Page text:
The simple truth is, the great majority of the women appreciate the fact that it is their mission to be beautiful, and the dress reformers have never yet devised any garment to assist the women in fulfilling this mission.
The author of the above fairly represents the attitude of conventional thought,—its servility to fashion, its antagonism to reformative moves. The implied falsehood that fashion represents beauty and art, or is the servant of aestheticism has been reiterated so often that thousands have accepted it as truth.
In order to expose its falsity, I have reproduced in this paper plates taken from leading American and English fashion monthlies during the past three decades, in each of which it is noticeable that extremes have been reached. In 1860-65, the hoop-skirt held sway, and the wasp waist was typical of beauty. Then no lady was correctly attired according to the prevailing idea who did not present a spectacle curiously suggestive of a moving circus tent. During this era four or five fashionably dressed women completely filled an ordinary drawing-room; while the sidewalk was often practically monopolized by moving monstrosities, save when in front or behind the formidable swinging cages moved escorts, who with no less servility than American womanhood bowed to the frivolous and criminal caprice of the modern Babylon.
But fashion is nothing if not changeable; fancy not art guides her mind. What to-day types beauty, is by her own voice to-morrow voted indecent and absurd. Thus we find in the period extending from 1870 to 1875 an entirely new but none the less ridiculous or injurious extreme prevails. The wonderful swinging cage, the diameter of which at the base often equaled the height of the encased figure, has disappeared, being no longer considered desirable or aesthetic, and in its place we have prodigious bustles and immense trains, by which an astonishing quantity of material is thrown behind the body, suggesting in some instances a toboggan slide, in others the unseemly hump on the back of a camel. This is the era of the enormous bustle and the train of sweeping dimensions.
 During this period the ingenuity of man came to woman's rescue, by the invention of an interesting, and, judging by its popularity, exceedingly serviceable contrivance known as a dress elevator, which enabled ladies to instantly elevate their enormous trains when they came to a particularly muddy and filthy crossing.
When we examine the prevailing styles which marked this period, we are struck with amazement at the power exerted by fashion over the intellect and judgment of society. Imagine the shame and humiliation of a woman of fashion, endowed by nature or afflicted by disease with such an unsightly hump on the back as characterized the fashionable toilet of this period!
Toward the end of the seventies, we find another extreme reached, which if possible was more absurd and injurious than those which marked the early days of this decade. This was the period of the tie-back, or narrow skirts and enormous trains. As in 1860 fashion's slaves vied with one another in their effort to cover the largest possible circular space, now their ambitions lay in the direction of the opposite extreme: the skirts must be as narrow as possible even though it greatly impeded walking, for as will be readily observed all free use of the lower limbs was out of the question during the reign of the "tie-back."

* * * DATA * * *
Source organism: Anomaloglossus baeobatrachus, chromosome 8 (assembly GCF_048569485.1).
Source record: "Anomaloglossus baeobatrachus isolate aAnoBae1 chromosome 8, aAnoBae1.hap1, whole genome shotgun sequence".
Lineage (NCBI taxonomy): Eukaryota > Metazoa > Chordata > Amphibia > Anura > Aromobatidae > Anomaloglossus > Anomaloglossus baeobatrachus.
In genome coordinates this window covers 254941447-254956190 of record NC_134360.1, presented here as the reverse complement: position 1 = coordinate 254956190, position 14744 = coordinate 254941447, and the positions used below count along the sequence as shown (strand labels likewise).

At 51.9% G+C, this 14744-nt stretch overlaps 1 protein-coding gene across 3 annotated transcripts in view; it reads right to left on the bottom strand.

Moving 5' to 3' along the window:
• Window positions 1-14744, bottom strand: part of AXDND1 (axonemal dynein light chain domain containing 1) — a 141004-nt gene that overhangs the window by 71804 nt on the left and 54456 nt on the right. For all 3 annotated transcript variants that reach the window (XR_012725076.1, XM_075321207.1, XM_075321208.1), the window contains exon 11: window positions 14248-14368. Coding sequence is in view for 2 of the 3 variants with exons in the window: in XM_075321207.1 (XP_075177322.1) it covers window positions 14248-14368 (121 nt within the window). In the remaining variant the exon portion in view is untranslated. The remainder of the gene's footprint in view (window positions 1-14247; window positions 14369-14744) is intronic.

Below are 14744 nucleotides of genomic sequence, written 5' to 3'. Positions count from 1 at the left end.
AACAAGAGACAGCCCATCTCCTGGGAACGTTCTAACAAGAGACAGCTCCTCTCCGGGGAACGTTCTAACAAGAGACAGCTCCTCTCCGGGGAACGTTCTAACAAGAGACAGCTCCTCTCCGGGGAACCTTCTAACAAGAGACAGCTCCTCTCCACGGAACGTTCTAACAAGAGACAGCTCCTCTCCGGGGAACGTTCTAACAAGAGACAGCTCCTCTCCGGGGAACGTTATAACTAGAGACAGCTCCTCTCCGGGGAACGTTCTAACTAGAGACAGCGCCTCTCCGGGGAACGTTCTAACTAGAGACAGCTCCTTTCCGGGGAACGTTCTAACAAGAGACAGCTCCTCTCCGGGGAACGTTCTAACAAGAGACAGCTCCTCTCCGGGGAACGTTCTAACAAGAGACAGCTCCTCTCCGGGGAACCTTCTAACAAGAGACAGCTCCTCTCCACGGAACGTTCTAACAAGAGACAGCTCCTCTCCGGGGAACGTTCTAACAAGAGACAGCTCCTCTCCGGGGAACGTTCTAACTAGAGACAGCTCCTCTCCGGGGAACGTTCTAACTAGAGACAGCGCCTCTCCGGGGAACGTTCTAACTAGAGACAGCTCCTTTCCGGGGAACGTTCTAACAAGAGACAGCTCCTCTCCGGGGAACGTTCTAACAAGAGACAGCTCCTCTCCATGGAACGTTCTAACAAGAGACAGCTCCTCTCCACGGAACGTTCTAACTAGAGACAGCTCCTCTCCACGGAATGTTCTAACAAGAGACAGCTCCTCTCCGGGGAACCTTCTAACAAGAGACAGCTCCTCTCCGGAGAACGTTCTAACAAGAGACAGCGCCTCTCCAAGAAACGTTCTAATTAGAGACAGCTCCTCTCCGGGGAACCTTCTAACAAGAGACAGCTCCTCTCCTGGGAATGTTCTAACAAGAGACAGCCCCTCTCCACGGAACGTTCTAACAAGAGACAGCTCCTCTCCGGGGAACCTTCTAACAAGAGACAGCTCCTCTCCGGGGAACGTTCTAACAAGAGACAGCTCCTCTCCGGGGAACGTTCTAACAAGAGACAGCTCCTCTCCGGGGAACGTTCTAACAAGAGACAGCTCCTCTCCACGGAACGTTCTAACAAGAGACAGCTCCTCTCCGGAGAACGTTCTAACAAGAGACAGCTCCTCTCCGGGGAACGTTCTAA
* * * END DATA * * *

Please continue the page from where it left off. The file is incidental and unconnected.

It was in the midst of the period of the tie-backs that Harper's Bazar published two striking cartoons illustrating the poem given below. One represented a poor man's wife, "The slave of toil," and was pathetically powerful in its fidelity to truth; the other, drawn by the powerful Nast, represented a society lady of the day attired in the reigning tie-back, measuring at the hips a little more than double the width a short distance below the knees. This slave was chained to fashion's column.
You think there is little of kinship between them? Perhaps not in blood, yet there's likeness of soul; And in bondage 'tis patent to all who have seen them That both are fast held under iron control. The simpering girl, with her airs and her graces, Is sister at heart to the hard-working drudge; Two types of to-day, as they stand in their places; Whose lot is the sadder I leave you to judge.
One chained to the block is the victim of Fashion; Her object in life to be perfectly dressed; Too silly for reason, too shallow for passion, She passes her days 'neath a tyrant's behest. Thus pinioned and fettered, and warily moving, Lest looping should fail her, or band come apart: What room is there left her for thinking or loving? What noble ambition can enter her heart?
And one, the worn wife of a grizzled old farmer; She kneads the great loaves for the "men-folks" to eat. In the wheat-fields the green blades are springing like armor; Afar in the forests the flowers are sweet. She lifts not her eyes. Within kitchen walls narrow Her life is pent up. The most hopeless of slaves, Though weary and jaded in sinew and marrow, She never complains. Women rest in their graves.
Twin victims, for which have we tenderest pity— For mother and wife toiling on till she dies, Or the frivolous butterfly child of the city, All blind to the glory of earth and of skies? Is it fate, or ill fortune, hath woven about you Strong meshes which ye are too helpless to break? Shall we scornfully wonder, or angrily flout you, Or strive from their torpor your minds to awake?